One exemplary embodiment of a multivariate data analysis routine will now be discussed, although it is to be understood that the following description is exemplary and not meant to be limiting, as other routines are known and customarily performed by those skilled in the art of chemometric analysis.

The kn vector matrix may first be subject to preprocessing by use of a time-domain-to-frequency-domain transformation to provide a secondary data matrix that is, like the kn vector matrix, representative of the spectral response of the mass sensor to the sample, but based in the frequency domain. Preferred embodiments of the selected transform include the discrete or real value Fourier transform and the Fast Fourier Transform (FFT). (Other useful transforms known to those skilled in the art include the Walsh function, Hadamard transform, and the like.)

The secondary data matrix may then be subjected to one or more multivariate data analysis techniques known in the art of chemometrics to discern one or more informative characteristics of the second data matrix to enable identification or classification of the sample.

As denoted in step 305, the results of the multivariate data analysis, i.e., indicia representative of the identity or class associated with the sample, may then be reported on the input/output means 114 or stored in the storage means 112 for later retrieval.

A preferred embodiment of a comprehensive chemometrics modeling software package is commercially available in the form of “Pirouette for Windows” from Infometrix, Inc., of Woodinville, Wash. Prediction, classification, data exploration and pattern recognition methods are operable in this software package. The preferred software package also includes an interface that facilitates interacting with raw and processed data. Another useful chemometrics modeling software packages is commercially available from UMETRI, of Ume{dot over (a)}, Sweden, which produces a graphically-oriented software known as “SIMCA-P” that is useful for effecting Design Of Experiments (DOE), Multivariate Data Analysis (MVDA), and modeling.

Chemometrics is considered herein the field of extracting information from multivariate chemical data using tools of statistics and mathematics. Chemometric tools are typically used for one or more of three primary purposes: to explore patterns of association in data; to track properties of materials on a continuous basis; and to prepare and use multivariate classification models. The algorithms in primary use in the art of chemometrics have demonstrated a significant capacity for analyzing and modeling a wide assortment of data types for an even more diverse set of applications. Patterns of association exist in many data sets, but the relationships between samples can be difficult to discover when the data matrix exceeds three or more features. Exploratory data analysis can reveal hidden patterns in complex data by reducing the information to a more comprehensible form. Exploratory data analysis is the computation and the graphical display of patterns of association in multivariate data sets. The algorithms for this exploratory work are designed to reduce large and complex data sets into a set of best views of the data; these views provide insight into the structure and correlation that exist among the samples and variables in the data set. Accordingly, one skilled in the art may choose to include an implementation of a chemometric analysis so as to expose possible outliers and indicate whether there are patterns or trends in the data.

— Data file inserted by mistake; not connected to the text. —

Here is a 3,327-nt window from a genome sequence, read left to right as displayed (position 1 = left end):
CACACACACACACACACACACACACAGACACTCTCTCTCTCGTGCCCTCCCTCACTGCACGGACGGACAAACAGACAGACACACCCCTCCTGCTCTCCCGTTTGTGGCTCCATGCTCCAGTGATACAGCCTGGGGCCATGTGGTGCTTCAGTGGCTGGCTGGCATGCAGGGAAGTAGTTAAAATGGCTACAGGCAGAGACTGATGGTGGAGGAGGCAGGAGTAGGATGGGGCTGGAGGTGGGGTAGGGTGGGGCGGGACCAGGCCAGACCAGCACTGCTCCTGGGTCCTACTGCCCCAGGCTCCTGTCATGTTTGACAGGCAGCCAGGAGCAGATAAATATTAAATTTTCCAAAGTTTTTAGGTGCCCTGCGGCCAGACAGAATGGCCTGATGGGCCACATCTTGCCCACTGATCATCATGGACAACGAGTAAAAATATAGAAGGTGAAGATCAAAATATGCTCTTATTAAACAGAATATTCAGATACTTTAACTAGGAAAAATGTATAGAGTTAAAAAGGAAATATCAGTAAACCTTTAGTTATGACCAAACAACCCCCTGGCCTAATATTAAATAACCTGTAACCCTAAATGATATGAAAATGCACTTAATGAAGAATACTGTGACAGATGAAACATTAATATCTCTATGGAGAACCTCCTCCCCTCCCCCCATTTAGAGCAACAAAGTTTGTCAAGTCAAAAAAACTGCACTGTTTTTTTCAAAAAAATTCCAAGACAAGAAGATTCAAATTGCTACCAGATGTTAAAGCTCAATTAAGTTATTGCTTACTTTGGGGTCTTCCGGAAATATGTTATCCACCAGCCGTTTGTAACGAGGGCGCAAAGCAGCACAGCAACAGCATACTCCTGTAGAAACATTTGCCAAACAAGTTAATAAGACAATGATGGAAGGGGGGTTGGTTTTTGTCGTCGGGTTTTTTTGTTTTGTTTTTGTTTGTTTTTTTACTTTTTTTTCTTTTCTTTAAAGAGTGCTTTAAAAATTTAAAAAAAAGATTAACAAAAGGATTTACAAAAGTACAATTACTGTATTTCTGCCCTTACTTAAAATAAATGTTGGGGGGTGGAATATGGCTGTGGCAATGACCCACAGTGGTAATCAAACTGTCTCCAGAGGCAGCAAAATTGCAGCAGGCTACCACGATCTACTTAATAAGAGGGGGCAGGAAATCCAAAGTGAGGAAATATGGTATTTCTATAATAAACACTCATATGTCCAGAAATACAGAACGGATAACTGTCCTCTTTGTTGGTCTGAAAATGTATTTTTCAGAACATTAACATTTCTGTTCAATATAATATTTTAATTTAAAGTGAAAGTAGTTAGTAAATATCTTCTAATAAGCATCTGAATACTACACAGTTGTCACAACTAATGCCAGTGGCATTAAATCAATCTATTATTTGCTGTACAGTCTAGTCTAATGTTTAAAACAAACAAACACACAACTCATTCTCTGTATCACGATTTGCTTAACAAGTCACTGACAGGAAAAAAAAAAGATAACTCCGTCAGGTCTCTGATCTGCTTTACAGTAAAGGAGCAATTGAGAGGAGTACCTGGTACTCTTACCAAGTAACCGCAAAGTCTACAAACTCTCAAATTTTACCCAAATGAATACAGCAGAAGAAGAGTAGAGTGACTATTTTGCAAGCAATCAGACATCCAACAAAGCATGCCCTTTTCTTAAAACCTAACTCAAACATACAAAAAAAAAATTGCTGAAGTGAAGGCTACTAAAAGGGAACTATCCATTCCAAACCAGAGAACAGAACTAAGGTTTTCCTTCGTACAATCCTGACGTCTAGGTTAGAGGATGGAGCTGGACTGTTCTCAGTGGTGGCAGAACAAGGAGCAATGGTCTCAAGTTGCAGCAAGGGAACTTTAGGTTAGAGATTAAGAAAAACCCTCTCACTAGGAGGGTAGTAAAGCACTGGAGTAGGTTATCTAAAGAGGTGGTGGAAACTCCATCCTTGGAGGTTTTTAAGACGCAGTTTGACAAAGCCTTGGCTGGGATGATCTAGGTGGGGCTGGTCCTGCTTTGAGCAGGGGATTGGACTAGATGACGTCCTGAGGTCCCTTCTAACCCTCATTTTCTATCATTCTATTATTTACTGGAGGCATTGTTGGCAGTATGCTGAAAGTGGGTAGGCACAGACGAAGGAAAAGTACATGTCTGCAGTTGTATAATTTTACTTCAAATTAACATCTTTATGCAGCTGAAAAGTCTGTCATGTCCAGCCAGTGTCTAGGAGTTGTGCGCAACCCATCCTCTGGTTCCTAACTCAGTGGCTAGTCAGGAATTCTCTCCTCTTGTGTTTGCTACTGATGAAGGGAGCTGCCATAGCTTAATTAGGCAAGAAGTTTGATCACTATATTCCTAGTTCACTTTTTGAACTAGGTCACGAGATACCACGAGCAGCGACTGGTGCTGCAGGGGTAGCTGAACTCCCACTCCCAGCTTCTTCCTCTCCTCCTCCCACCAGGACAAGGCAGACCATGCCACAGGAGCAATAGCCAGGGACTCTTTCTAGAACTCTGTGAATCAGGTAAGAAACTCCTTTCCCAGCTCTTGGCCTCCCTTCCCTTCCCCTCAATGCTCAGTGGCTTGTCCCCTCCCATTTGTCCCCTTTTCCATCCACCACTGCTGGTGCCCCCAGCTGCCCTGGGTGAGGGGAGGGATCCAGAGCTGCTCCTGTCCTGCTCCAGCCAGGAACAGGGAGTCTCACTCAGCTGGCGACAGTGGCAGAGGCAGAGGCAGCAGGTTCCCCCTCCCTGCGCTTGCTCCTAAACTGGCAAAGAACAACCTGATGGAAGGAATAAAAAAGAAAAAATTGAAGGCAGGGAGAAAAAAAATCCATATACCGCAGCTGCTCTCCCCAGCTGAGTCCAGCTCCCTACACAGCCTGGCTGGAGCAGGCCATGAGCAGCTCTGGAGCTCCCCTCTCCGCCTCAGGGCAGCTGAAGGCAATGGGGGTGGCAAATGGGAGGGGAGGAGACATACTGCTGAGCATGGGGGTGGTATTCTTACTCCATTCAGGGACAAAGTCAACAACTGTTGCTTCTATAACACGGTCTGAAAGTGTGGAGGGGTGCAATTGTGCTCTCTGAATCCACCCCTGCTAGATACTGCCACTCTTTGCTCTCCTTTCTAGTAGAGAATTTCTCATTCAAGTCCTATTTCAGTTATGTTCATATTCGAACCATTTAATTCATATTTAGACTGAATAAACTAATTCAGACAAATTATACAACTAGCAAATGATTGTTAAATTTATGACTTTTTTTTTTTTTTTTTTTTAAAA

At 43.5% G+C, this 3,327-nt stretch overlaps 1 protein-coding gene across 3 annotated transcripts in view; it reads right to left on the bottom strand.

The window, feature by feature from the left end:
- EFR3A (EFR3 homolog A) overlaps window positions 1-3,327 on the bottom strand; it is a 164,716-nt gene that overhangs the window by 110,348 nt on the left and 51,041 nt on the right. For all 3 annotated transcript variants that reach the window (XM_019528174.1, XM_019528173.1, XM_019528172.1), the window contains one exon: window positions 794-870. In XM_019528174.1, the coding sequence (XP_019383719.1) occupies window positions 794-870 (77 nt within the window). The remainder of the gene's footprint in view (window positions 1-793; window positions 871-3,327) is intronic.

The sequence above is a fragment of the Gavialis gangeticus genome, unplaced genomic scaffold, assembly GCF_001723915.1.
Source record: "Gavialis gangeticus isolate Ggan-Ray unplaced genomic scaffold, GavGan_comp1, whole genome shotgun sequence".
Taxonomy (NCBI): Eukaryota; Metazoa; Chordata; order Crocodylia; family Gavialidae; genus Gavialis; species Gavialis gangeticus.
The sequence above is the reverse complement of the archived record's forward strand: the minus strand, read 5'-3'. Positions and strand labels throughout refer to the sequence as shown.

Many applications require that samples be assigned to predefined categories, or “classes”. This may involve determining whether a sample is good or bad, or predicting an unknown sample as belonging to one of several distinct groups. Accordingly, such classification may be performed in the control and chemometrics software operable in system 100 for the computation and the graphical display of class assignments based on the multivariate similarity of one sample to others. The algorithms for this classification work are designed to compare new samples against a previously analyzed experience set. A classification model is used to predict a sample's class by comparing the sample to a previously analyzed experience set, in which categories are already known. K-nearest neighbor (KNN) and soft independent modeling of class analogy (SIMCA) are primary chemometric techniques selectable for this purpose. In this manner, a chemometric system can be built that is objective and thereby standardize the data evaluation process. Exploratory algorithms, such as principal component analysis (PCA), which is also known as factor analysis, are also contemplated for reducing one or more kn data matrices into a series of optimized and interpretable views, and a principal components analysis algorithm is preferably included as one of the multivariate analysis routines in the control and chemometrics software in the computer 111.